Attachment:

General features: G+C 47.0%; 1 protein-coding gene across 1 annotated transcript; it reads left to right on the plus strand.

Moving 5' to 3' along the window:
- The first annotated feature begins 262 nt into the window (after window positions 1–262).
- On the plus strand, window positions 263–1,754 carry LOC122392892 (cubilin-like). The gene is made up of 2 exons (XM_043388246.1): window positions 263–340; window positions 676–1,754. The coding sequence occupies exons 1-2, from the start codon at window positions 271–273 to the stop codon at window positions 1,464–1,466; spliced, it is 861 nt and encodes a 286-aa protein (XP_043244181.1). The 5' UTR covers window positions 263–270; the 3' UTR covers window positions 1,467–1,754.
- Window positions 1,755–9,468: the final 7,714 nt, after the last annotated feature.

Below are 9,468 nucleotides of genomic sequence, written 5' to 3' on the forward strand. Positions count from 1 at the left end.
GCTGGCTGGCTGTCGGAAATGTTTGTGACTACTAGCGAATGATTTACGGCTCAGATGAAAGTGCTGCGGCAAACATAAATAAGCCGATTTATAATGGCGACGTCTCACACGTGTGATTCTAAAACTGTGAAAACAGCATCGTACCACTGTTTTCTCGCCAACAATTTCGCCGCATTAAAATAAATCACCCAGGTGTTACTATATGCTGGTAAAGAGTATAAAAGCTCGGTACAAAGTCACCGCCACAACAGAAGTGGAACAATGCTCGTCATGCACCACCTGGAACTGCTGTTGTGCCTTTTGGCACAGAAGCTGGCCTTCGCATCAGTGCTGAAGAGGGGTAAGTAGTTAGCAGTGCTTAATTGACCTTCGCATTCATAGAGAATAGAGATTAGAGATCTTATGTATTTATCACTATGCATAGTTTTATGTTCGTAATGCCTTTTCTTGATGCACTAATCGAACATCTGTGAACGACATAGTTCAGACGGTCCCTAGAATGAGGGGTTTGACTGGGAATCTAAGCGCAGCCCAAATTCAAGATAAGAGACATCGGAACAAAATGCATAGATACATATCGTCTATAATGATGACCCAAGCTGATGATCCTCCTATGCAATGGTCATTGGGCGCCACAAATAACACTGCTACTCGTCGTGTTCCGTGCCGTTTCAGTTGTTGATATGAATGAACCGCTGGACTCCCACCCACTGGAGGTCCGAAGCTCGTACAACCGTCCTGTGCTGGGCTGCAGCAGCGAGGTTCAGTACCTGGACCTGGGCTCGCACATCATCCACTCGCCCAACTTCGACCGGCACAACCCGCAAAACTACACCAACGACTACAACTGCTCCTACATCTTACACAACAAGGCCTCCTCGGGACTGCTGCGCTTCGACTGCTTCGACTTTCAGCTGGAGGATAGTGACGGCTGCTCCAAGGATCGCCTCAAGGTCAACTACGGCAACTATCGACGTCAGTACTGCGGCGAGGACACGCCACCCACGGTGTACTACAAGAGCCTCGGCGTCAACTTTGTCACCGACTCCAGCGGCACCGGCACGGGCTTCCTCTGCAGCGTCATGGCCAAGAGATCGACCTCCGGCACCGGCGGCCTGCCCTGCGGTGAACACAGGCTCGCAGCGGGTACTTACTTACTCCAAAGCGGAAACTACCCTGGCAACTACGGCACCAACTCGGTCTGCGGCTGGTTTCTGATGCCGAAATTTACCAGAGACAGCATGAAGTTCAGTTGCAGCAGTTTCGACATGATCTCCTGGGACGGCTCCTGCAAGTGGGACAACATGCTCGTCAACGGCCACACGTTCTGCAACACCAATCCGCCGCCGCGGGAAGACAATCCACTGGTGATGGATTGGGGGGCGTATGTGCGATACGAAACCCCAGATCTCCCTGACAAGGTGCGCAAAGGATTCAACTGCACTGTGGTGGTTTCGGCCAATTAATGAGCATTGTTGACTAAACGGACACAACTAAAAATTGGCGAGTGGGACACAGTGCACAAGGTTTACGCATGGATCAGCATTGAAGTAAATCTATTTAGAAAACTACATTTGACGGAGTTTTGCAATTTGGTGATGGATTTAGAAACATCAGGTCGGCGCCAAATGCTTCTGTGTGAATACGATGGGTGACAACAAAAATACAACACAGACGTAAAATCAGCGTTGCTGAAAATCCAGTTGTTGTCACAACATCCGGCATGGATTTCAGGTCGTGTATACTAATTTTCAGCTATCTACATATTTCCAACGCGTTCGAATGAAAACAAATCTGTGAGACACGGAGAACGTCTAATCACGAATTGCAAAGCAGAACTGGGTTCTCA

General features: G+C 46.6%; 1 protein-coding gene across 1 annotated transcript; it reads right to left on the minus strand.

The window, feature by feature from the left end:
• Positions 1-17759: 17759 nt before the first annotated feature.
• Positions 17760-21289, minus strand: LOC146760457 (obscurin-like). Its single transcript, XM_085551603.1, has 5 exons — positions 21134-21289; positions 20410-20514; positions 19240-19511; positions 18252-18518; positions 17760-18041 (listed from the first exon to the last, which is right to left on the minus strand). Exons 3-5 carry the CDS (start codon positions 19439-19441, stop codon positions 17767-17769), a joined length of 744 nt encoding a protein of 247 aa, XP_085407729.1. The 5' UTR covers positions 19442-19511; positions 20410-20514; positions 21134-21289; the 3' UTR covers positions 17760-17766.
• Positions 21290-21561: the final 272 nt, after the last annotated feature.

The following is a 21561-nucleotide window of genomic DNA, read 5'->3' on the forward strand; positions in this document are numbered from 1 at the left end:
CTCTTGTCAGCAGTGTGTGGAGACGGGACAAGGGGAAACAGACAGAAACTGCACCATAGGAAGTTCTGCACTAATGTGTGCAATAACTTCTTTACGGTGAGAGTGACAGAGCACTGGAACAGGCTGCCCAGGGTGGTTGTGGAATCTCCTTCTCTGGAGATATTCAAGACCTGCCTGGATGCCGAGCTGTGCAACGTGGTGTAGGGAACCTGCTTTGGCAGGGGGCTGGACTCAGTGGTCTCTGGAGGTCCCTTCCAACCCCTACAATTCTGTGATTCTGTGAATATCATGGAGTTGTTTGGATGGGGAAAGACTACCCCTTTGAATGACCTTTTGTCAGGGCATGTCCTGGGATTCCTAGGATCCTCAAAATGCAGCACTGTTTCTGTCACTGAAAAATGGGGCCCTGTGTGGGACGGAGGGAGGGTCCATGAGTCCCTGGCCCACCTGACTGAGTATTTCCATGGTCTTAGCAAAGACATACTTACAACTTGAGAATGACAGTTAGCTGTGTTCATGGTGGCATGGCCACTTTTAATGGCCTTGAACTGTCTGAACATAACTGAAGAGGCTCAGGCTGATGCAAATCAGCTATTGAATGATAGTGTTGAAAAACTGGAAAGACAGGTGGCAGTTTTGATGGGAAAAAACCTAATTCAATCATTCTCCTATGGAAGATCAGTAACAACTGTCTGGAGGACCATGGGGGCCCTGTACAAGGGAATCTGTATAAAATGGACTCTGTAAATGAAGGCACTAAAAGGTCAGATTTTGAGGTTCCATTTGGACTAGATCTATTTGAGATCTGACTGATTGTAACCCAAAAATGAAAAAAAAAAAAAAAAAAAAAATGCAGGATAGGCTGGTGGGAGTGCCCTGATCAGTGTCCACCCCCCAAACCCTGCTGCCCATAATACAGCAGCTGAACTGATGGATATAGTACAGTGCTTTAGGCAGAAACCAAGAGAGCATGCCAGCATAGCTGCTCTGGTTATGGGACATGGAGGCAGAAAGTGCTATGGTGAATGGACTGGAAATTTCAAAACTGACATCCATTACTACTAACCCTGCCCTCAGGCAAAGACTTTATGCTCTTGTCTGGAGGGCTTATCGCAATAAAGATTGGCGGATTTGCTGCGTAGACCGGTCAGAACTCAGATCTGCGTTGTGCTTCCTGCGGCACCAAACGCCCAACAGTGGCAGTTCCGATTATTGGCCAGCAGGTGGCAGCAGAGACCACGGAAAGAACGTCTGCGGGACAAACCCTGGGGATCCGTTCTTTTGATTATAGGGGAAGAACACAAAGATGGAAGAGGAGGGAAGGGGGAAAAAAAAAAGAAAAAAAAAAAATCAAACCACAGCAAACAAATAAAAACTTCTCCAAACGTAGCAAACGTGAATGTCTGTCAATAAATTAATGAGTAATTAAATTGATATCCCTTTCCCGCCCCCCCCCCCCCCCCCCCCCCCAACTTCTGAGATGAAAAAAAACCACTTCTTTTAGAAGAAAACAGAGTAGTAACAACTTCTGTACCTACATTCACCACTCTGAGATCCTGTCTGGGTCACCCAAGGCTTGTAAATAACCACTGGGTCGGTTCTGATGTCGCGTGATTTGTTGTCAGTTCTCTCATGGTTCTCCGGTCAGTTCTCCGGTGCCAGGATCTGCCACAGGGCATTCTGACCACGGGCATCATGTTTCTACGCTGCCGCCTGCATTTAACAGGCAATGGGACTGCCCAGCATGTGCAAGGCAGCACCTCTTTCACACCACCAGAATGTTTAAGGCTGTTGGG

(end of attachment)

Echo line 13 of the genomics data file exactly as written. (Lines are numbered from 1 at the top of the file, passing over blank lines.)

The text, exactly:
The following is a 21561-nucleotide window of genomic DNA, read 5'->3' on the forward strand; positions in this document are numbered from 1 at the left end: